Sleep apnea affects an estimated 10 percent of American adults, and rates have been rising, largely because of rising obesity rates. Most people with sleep apnea don't know they have it, but their bedmates or roommates know something is wrong. Not only do sufferers usually snore loudly, they stop breathing (for anywhere from a few seconds to more than a minute), then start to gasp and choke until breathing is restored—a pattern repeated many times during the night.
By robbing you of restorative sleep, sleep apnea leads to daytime drowsiness (especially dangerous when driving), irritability, faulty memory, and inability to concentrate. If that's not bad enough, it also causes many health problems, notably hypertension, as well as increasing the risk of heart disease, strokes, diabetes, depression, glaucoma, and other disorders.
Look in the mirror
Sleep apnea occurs when the tongue and other soft tissues at the back of the mouth periodically fall back and block the airway. When the blockage is partial, these tissues may audibly vibrate (snoring).
Along with obesity, the following structural abnormalities of the head and neck are associated with sleep apnea. What they all have in common is that they impede air flow.
- Large, fat tongue. It’s well known that a big tongue increases the risk of sleep apnea. A study in the journal Sleep found that increased fat not only makes the tongue larger but also impairs its muscle function, making it more likely to sag and block the airway.
- Small maxilla (upper jaw bone), relative to the rest of your face. This is a common cause of an underbite.
- Small mandible (lower jaw bone). This is a common cause of an overbite.
- Thick neck. A neck circumference of more than 17 inches in a man and 16 inches in a woman makes it more likely that the airway will collapse during sleep. Neck thickness is largely (but not totally) a result of obesity.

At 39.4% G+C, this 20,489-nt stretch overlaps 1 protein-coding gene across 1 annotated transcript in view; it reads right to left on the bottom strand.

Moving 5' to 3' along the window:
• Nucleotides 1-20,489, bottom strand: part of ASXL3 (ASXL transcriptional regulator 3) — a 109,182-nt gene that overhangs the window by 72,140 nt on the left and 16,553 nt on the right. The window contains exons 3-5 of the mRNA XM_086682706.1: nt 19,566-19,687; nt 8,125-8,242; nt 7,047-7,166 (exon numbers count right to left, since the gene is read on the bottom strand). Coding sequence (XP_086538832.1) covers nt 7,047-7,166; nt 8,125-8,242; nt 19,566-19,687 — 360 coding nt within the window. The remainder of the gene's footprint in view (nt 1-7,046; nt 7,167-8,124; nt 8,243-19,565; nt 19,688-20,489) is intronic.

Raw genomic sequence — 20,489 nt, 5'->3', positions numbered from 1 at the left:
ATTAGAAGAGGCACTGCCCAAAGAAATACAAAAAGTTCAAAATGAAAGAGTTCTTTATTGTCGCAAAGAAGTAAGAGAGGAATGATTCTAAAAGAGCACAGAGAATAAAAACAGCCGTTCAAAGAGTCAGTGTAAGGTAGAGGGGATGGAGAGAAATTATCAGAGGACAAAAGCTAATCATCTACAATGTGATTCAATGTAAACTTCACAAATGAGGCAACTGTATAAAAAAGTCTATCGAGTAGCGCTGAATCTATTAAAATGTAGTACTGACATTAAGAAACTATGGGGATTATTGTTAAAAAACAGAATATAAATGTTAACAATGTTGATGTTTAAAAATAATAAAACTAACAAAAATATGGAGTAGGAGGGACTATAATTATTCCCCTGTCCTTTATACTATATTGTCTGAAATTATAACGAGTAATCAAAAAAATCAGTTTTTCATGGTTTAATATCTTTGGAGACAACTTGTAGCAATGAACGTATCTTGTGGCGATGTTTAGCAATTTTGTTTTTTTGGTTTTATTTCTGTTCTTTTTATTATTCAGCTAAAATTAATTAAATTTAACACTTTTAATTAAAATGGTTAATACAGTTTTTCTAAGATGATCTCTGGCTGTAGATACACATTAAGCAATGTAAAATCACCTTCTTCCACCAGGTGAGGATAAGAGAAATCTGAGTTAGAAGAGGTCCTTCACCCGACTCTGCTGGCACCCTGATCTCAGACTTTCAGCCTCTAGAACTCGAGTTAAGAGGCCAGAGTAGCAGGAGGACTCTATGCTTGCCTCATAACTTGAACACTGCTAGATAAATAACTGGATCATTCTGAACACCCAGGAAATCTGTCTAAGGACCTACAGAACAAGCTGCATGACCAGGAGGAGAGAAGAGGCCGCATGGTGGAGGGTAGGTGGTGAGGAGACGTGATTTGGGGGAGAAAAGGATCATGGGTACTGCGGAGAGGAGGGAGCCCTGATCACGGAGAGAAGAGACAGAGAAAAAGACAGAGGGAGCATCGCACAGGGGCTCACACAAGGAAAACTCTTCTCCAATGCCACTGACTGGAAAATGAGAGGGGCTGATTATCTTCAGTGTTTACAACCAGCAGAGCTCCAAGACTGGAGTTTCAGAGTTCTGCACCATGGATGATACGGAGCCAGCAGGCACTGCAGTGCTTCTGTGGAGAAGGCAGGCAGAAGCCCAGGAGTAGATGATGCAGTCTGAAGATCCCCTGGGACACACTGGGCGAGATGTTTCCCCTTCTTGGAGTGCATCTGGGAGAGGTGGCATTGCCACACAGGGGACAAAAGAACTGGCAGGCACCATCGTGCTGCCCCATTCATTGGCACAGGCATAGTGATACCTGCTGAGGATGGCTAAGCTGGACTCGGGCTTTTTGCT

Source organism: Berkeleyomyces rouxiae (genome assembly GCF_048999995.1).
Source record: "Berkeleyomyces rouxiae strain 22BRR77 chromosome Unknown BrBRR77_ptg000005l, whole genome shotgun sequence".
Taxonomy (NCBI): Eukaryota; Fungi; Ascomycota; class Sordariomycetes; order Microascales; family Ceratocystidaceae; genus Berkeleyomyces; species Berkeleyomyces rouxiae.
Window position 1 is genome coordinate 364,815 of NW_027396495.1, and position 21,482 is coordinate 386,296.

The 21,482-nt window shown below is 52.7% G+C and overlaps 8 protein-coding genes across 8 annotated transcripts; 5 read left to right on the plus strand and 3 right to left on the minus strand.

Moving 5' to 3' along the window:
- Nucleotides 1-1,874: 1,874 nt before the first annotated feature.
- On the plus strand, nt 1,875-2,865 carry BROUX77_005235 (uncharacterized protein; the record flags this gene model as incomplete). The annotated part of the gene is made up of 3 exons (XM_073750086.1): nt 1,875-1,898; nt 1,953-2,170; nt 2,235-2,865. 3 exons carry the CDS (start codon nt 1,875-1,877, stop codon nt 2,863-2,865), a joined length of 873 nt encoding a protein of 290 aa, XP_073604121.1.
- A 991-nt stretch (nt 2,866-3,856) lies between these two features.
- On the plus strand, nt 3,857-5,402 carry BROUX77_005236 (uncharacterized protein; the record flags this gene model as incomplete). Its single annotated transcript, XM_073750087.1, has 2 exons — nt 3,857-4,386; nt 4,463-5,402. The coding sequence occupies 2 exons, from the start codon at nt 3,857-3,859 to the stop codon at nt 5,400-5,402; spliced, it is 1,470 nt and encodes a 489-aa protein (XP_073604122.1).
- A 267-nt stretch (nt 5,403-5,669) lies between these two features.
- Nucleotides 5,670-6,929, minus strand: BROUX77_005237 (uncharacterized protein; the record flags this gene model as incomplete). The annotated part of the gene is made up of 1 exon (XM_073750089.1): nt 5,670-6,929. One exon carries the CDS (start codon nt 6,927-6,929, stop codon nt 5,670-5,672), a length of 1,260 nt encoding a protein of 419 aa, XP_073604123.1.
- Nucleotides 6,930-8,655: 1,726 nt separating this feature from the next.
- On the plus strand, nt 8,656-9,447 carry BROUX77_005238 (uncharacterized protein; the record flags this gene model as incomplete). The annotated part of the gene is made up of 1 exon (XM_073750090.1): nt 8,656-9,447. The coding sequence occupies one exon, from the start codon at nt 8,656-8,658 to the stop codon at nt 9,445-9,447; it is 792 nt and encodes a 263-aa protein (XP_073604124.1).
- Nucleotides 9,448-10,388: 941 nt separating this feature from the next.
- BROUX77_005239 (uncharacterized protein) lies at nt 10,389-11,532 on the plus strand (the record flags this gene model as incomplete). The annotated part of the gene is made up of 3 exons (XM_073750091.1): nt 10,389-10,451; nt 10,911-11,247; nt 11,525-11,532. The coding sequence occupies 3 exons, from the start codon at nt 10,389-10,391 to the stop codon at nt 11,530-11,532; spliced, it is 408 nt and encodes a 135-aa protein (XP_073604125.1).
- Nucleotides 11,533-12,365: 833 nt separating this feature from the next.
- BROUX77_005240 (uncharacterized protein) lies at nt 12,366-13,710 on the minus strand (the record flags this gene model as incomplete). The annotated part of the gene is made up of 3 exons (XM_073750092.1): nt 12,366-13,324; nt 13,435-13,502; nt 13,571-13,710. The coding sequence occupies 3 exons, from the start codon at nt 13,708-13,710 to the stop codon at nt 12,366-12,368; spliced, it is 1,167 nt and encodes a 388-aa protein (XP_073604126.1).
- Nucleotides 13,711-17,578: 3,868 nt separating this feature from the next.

- Deviated septum. When the middle wall in the nose is crooked, nasal air flow may be impaired.
What you can do
If you snore and don't sleep well, having one of these abnormalities is all the more reason to consult your doctor, who may refer you to a sleep specialist.
If you are diagnosed with sleep apnea, you're likely to be advised as follows:
- If you're overweight, lose weight. Dropping even 10 or 15 pounds may help slim down your neck, tongue, and other excess soft tissue in and around the throat.
- You may be fitted for a mandibular repositioning device, which can pull your tongue and jaw forward while you sleep; the devices are custom-made by dentists who specialize in sleep apnea. Less expensive OTC oral devices are generally less effective and can cause mouth and jaw discomfort.
- Your doctor or sleep specialist may prescribe treatment with CPAP (continuous positive airway pressure), an air pump attached to a mask via tubing. This won't correct anatomical problems but is very effective at keeping your throat open while you sleep. There's also a prescription device called Provent, which may be a more manageable alternative to CPAP for mild sleep apnea. It is a patch with two small valves that you insert into your nostrils.
- If simpler measures fail, there are surgical treatments to reduce a large tongue, enlarge the airway, or correct a deviated septum, small maxilla, or small mandible.
Basic anti-apnea self-help steps
Limit or avoid alcohol, especially in the evening. Avoid sedating medications such as sleeping pills, anti-anxiety drugs, and some antihistamines. Avoid heavy meals in the evening. If you smoke, stop. Try sleeping on your side or stomach, not on your back (this helps keep your tongue from falling back and obstructing the airway). Elevate the head of your bed about six inches or elevate your torso using a foam wedge. Don't use a large pillow that forces your neck to bend.